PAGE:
Freezing winds on Great Sca Fell

5.8 miles 3h 14m 457m ascent

Longhands-Little Sca Fell-Great Sca Fell-Meal Fell-Trusmadoor

A day may come when we are warmed by the shining sun, when we forsake our jackets, and don our sunhats and shades. But it is not this day.

with apologies to Tolkien, ROTK)

The last day of March the sun had shone in a sky empty of clouds. The land had warmed and with that warm my spirits had soared. The day following our walk saw the sun casting well defined shadows and the wind blowing without a chill (at least in the morning). But the day of our outing to the Uldale Fells saw a weather front arriving hours before it was forecast bringing with it winds cold enough to numb gloved fingers, and strong enough to snatch the breath from our mouths. Were I the superstitious type I might wonder if the recent switch to BST was to blame.

Skiddaw across Longlands Fell

The walk began beneath a cloud filled sky at Longlands, near Uldale, at a small parking area beside the Cumbria Way. A signpost Public Way, Green Head 1½, Cumbria Way’ indicated our way and took us along the Cumbria Way towards Charleton Gill. And after rising out of the dip by Longlands Beck we had views across Longlands Fell to Skiddaw.

Missing bridleway sign

We were looking out for a signpost indicating where a bridleway left heading to Great Sca Fell and the photo above shows what we found. The post remains but the sign has gone. We took this to be the correct ‘faint path’ and headed along it. This took us up along the slopes of Longlands Fell, a slow steady climb over mostly dry ground, but walking directly into the wind.

Beside Charleton Gill
Christy returning from a recce to tell us what was ahead (if only we spoke Spaniel)

At the head of the gill we started up to the ground between Brae Fell and Little Sca Fell. The climb steepening, the wind growing stronger and the temperature dropping. On we plodded, then the track appeared to turn away from Little Sca Fell.

Off piste below Little Sca Fell

A fainter track to our left looked to be a more direct route and so we were lured off onto a track that climbed enough to dissuade us from turning back and having to climb again. The track we had chosen then itself veered away towards Brae Fell. So we left the track, faint as it was to stride across the tussocks and moss in the hope of reaching Little Sca Fell. It was harder going but better than walking to Brae Fell and back.

Little Sca Fell summit

Back on a track of sorts we climbed the last few metres to reach the summit. We had walked on beyond a planned coffee stop, the wind being so cold, so the summit shelter offered us an opportunity to stop for a rest and a bite to eat. It was however still bitterly cold even in the shelter. Another walker turned up with his dog and decided against stopping for the same reason. So we stood, turned our faces once more into the wind and set out for the next summit, Great Sca Fell.

Great Sca Fell summit

Both summits had great views including Skiddaw, Saddleback, Bassenthwaite, and Criffel, but the cold prevented us standing about to enjoy them for very long. Indeed I was having difficulty removing the lens cap because of numb fingers. The very brief stop at Little Sca Fell, and removing my gloves to refasten a shoelace had taught me not to repeat either until we were better sheltered.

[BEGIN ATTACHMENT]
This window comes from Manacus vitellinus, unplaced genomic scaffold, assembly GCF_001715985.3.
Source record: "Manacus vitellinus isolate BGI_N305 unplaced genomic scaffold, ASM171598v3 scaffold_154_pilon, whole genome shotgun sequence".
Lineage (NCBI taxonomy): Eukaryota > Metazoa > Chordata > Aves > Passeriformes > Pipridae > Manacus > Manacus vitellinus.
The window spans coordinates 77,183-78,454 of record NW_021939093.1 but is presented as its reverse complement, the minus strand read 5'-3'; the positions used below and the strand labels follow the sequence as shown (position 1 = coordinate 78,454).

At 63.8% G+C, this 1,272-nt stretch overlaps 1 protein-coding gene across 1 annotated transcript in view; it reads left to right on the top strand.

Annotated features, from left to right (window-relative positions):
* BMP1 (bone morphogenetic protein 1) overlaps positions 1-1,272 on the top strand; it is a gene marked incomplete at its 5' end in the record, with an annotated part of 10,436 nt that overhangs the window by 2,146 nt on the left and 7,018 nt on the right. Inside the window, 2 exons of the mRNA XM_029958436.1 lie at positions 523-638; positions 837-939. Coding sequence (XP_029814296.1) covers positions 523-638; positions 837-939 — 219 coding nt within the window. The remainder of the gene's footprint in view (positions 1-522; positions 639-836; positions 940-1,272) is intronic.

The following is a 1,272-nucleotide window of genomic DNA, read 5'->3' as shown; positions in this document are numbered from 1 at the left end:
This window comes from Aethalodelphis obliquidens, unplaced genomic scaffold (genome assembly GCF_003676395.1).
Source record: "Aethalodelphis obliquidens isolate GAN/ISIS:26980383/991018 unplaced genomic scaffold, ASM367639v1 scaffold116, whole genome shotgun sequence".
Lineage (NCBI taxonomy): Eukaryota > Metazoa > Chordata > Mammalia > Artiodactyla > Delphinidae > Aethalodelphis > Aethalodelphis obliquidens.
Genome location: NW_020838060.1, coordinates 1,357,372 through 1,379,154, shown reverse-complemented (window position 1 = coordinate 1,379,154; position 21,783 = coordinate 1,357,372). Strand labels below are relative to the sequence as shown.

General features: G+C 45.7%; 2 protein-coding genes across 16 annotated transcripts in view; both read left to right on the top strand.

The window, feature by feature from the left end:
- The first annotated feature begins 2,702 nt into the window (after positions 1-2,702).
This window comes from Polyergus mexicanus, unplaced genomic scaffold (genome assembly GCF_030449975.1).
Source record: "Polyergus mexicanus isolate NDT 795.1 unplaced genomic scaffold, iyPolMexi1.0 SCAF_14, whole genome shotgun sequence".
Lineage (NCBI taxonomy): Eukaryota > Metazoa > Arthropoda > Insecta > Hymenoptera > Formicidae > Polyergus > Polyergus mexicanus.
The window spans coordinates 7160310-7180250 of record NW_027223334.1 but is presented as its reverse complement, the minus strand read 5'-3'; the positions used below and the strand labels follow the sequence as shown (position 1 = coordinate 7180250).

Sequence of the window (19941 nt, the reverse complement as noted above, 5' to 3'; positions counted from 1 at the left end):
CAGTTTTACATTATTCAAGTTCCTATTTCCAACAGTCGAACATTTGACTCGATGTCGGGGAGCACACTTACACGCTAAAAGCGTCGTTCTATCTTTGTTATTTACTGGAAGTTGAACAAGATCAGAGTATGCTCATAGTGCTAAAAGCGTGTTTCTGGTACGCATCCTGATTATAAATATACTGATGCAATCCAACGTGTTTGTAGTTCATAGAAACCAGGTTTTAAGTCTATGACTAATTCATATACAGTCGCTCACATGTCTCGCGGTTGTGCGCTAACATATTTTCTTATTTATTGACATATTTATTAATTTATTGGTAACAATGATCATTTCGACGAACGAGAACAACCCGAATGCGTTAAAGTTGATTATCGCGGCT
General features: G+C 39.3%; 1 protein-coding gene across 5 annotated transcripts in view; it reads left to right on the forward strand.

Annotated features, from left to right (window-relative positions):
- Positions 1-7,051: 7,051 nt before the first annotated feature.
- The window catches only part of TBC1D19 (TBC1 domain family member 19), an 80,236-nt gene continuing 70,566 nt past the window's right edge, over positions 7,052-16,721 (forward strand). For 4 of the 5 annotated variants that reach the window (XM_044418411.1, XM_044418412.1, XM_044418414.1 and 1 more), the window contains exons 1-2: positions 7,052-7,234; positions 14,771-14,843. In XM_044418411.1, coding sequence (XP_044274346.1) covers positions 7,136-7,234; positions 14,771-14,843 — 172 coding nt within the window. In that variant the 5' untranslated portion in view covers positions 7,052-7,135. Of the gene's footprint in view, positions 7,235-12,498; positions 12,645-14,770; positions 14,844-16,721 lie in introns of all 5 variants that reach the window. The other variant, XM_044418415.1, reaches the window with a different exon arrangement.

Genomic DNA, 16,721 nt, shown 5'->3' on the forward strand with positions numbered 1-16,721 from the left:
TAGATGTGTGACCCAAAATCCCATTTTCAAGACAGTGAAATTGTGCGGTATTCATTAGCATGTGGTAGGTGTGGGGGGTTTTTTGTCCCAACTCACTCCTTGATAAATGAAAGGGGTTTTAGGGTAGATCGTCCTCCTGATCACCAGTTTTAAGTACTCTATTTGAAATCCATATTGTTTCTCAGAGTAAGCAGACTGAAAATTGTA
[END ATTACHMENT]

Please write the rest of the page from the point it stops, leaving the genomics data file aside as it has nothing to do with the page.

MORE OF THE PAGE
Meal Fell and Great Cockup

It is a steep descent to Meal Fell and my shoelace fastening had been poorly executed so I found my feet shifting forward in my now loose boots. So I used a nearby rock to refasten the laces (this time keeping my gloves on). I found myself zig-zagging down all the same, with Christy running up and down between us as if the slope wasn’t there.

Meal Fell summit

Meal Fell has a summit shelter of its own but its open side faced the wind so would offer little real shelter. The wind now was making walking difficult and we were keen to reach lower ground as soon as possible. So another steep descent tested my toenails.


Our original plan had been to climb Great Cockup, but given the strengthening wind we decided to leave that for another day. We turned to Trusmadoor, marvelled at the shelter it offered, and strode on down the valley. I’ll leave its description to Wainwright.

Nobody ever sang the praises of Trusmadoor, and it’s time someone did. This lonely passage between the hills, an obvious and easy way for man and beast and beloved by wheeling buzzards and hawks, has a strange nostalgic charm. Its neat and regular proportions are remarkable—a natural `railway cutting’. What a place for an ambush and a massacre!

A Wainwright

The return walk was relatively easy but did involve crossing a couple of Becks and negotiating some boggy patches. Despite this I arrived back at the car with neither my boots, my companion, or my dog particularly muddy.

There is a type of walk/weather than can be summed up in the phrase, “we had lunch back at the car”. It was one of those walks.

The names:

  • Uldale: Old Norse, ulfr, wolf; dalr, valley. But whether Wolf is a person’s name or wolf an animal is unclear)
  • Sca Fell (Little and Great): Old Norse, hill (fjall) with a hut (skali), or bald (skalli) hill (fjall)
  • Meal Fell: Old Norse, sandy (melr), hill (but this doesn’t seem to fit the hill itself). The celtic languages have meall (hill), and maol (bald). It might seem strange to have Norse origins for the other hills, but the valley below it does sport a name with celtic origins
  • Trusmadoor: Cumbric, trus,`door’; similar the Welsh drws 

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